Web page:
Isn’t that a bit like extending the class? Are reciprocal relationships in typed form new …

So how far does it go? Do teachers without blogs unwittingly expose their novices to a world without summer school? At what point does the professor give up, and use speech as his or her medium? How is the blog something that augments rather than simply mimics the normal range of human interrelationships?

These are excellent questions, and ones I’m grappling with right now as I think about the impact reading my blog might have on my students directly through the reading of this blog rather than indirectly through the resulting developments in my teaching. It’s not at all necessary for professors to have blogs as a way to augment their students’ education, to extend the reach of the class. (Though as I’ve been arguing–with some blogging colleagues–I DO believe that a teacher who uses blogs as a new kind of mult-media authoring tool better be using a blog herself.) Isn’t that what the course blog is about, and directly so? Having students learn more about our subject matter or about how I think certainly wasn’t my intention here with this blog…

I’m finding out that my student readership goes beyond those in my class curious to see if (and what) I’m writing about them. And it’s not only those from previous semesters who greet me in the halls with, “Nice post this week, BG…” ; it’s even those out in the world, including one in Syria on a Fulbright who let me know they’re keeping up with my world via this blog. Interesting…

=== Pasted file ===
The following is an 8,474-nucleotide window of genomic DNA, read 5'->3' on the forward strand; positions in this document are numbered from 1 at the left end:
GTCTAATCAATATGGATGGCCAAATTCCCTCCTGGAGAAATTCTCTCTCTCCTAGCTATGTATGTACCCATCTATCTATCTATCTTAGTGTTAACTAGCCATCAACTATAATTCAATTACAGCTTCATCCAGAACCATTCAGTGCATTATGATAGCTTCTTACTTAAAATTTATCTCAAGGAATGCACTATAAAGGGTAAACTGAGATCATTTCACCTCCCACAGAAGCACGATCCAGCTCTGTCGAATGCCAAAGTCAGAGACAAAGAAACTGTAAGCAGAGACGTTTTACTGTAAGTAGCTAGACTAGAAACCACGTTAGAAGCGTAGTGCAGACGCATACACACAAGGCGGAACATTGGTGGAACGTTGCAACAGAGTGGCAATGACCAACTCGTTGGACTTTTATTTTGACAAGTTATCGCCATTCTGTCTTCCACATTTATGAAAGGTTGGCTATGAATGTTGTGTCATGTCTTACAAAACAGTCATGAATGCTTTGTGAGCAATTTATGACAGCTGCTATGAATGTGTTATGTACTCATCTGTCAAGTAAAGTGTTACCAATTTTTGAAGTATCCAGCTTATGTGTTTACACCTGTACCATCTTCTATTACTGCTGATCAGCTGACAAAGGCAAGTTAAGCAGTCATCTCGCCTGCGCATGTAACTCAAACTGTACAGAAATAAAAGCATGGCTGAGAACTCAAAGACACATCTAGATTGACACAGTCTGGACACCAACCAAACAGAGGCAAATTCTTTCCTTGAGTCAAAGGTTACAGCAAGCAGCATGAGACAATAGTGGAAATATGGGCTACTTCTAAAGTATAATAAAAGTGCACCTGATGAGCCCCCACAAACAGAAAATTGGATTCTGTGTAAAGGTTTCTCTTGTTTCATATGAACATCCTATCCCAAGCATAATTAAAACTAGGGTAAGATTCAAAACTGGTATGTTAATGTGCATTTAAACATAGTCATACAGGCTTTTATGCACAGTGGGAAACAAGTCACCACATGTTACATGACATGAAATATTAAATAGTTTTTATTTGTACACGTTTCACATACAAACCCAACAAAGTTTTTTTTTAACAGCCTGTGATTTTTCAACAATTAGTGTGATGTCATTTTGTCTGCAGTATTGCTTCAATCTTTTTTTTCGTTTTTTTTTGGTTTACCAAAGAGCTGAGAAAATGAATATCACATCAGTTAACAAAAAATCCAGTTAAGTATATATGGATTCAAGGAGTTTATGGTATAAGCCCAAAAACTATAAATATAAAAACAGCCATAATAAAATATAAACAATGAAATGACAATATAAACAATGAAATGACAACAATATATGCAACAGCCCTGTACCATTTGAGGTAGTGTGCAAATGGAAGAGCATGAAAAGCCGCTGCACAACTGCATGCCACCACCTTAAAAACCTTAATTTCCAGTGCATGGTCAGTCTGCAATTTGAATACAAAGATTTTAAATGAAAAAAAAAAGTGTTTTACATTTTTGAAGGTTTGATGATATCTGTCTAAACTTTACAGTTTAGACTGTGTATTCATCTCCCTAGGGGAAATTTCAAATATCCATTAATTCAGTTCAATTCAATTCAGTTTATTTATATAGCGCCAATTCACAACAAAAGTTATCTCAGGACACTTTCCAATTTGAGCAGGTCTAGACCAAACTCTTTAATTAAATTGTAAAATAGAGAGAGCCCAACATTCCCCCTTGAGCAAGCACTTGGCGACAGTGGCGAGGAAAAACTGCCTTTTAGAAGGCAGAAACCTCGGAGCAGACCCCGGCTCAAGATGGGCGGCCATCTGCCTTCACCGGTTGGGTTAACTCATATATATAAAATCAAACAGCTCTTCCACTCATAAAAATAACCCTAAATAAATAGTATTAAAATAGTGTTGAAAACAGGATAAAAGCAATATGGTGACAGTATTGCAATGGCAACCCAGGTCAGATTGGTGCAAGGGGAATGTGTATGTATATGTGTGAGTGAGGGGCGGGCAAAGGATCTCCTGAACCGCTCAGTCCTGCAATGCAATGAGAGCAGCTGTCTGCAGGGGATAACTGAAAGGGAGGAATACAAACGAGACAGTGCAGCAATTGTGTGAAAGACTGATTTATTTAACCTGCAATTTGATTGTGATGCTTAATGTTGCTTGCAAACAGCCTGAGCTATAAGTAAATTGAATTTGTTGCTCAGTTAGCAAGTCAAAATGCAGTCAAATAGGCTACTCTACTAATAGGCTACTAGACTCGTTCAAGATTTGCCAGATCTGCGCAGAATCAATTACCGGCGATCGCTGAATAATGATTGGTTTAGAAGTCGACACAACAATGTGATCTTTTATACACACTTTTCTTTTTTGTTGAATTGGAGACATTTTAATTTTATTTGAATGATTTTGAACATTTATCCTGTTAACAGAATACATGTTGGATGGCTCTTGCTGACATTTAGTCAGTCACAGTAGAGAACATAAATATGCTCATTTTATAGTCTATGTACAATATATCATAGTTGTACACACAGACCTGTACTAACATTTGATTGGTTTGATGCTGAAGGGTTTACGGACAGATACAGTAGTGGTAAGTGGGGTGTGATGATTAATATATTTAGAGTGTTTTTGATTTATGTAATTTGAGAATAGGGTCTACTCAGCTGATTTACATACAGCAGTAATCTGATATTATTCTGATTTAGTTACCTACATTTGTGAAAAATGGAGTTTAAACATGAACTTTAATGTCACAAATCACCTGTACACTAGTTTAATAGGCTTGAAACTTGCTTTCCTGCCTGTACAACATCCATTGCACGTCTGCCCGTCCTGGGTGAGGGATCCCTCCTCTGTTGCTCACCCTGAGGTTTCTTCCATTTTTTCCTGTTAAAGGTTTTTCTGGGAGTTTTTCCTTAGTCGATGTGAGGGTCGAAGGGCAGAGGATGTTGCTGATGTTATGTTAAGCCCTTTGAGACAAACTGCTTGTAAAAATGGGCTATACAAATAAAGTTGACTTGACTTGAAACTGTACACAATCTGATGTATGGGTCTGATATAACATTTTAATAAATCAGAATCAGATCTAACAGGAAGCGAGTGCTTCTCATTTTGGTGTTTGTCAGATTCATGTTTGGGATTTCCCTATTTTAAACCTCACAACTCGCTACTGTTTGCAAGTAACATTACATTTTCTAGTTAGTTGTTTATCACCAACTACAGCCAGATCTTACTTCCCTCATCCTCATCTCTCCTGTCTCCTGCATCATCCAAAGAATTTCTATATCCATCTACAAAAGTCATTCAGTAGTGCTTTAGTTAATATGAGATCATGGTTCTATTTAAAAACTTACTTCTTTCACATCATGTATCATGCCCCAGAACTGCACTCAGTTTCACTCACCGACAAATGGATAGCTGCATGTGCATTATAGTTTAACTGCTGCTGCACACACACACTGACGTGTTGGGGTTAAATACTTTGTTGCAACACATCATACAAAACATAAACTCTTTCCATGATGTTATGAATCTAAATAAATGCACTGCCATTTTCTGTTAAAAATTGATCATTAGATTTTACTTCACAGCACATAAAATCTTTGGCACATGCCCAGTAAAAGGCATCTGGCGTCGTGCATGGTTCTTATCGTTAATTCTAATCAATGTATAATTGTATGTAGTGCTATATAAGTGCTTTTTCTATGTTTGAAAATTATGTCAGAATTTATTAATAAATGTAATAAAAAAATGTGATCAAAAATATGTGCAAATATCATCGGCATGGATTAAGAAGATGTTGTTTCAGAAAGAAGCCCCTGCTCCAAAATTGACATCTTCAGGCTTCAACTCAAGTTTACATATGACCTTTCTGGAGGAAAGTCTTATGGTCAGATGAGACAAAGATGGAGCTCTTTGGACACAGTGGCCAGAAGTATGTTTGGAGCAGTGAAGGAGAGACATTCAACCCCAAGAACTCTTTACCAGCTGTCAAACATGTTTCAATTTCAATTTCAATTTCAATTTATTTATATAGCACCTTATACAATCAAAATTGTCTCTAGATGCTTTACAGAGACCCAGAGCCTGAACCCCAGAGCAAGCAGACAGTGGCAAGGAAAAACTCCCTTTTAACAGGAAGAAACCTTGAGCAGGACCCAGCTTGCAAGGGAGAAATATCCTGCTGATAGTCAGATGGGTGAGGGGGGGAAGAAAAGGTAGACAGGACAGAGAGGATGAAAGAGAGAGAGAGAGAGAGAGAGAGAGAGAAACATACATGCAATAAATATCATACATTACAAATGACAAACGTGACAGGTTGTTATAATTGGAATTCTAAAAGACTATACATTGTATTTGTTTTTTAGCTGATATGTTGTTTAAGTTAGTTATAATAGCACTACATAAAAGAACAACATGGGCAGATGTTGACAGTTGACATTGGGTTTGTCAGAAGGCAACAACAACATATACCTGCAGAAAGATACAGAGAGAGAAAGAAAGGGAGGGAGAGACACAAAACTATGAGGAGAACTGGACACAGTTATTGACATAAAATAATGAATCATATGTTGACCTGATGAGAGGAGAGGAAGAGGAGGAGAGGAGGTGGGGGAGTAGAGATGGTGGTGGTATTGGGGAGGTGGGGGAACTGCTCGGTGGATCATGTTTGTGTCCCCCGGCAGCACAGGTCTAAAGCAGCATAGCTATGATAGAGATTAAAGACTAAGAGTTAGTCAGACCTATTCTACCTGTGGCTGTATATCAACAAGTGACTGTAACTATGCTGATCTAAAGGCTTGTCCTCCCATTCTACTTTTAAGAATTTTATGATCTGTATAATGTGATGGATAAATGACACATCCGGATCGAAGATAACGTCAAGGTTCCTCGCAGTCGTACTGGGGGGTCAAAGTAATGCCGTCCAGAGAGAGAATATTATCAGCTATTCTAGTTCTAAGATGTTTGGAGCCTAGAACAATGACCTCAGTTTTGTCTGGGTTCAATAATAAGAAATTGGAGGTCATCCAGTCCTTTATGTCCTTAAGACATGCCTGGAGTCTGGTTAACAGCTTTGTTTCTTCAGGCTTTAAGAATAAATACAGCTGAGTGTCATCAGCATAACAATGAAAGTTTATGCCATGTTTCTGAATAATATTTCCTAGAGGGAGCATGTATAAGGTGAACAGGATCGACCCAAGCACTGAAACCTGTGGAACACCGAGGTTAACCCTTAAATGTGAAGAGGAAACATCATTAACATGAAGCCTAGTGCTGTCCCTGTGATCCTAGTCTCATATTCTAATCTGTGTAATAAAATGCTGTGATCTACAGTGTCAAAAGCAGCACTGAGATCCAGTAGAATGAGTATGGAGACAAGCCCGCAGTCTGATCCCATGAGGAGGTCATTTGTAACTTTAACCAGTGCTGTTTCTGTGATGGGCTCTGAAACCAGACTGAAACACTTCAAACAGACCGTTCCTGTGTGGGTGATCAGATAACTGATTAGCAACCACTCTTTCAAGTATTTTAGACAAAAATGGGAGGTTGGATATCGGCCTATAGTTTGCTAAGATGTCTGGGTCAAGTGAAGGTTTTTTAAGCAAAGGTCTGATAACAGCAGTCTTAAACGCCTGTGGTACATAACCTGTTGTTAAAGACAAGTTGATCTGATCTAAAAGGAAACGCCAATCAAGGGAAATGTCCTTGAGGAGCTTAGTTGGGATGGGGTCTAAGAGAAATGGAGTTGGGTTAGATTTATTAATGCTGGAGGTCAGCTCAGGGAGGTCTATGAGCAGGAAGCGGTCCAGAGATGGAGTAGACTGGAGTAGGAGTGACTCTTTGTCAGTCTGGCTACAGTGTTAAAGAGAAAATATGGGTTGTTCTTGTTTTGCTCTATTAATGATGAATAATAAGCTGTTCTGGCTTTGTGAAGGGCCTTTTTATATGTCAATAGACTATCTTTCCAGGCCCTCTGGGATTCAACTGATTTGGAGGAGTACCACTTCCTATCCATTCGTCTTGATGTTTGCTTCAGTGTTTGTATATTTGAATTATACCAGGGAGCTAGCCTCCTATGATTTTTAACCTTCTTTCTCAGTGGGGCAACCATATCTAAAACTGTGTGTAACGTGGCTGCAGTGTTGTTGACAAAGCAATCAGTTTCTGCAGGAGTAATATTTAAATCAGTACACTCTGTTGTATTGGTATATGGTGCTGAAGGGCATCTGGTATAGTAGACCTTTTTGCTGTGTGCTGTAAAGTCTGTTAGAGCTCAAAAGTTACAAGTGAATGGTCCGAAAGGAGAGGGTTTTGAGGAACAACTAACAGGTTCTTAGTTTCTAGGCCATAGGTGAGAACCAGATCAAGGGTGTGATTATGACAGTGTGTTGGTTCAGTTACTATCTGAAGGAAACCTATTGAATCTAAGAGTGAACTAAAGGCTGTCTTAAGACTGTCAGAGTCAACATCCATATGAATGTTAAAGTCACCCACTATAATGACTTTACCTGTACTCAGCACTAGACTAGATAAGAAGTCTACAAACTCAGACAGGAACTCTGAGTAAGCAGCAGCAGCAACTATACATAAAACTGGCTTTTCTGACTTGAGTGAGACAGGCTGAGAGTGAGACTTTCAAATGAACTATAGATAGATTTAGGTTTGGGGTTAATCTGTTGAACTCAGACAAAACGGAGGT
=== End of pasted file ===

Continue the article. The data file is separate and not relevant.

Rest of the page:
**During lunch with a recent grad (a ground-breaker around here in the use of digital stories as a fiction-authoring medium) who is having a fabulous experience at Teach Kentucky, we started talking about getting her eighth graders and my creative writers together on a blog, discussing writing and sharing their work. I’ve done this inter-school sharing before with a local fifth grade, and once upon a time Will Richardson and I tried to get something going between our classes, though with little success. He has had better luck with other “blogging exchanges,” and I know that many other classes are inter-blogging with excellent results. My New England college students could learn a lot from her Louisville Middle-schoolers, and her kids could learn a thing or two about a small liberal arts college. Who knows where such a collaboration could lead for some of the kids. In the past, the young students have latched onto their college counterparts as though it were a Community Friends/Mentoring kind of collaboration. College students so quickly and easily forget that a world exists beyond their dormitories and classrooms–I’m always looking for ways for them to pick up their heads and look around at the world.

**With students about to scatter for Thanksgiving break, it will be interesting to see if any of them read the blog while they’re away, or post to it. Will they feel compelled to check in? Will they miss the blog?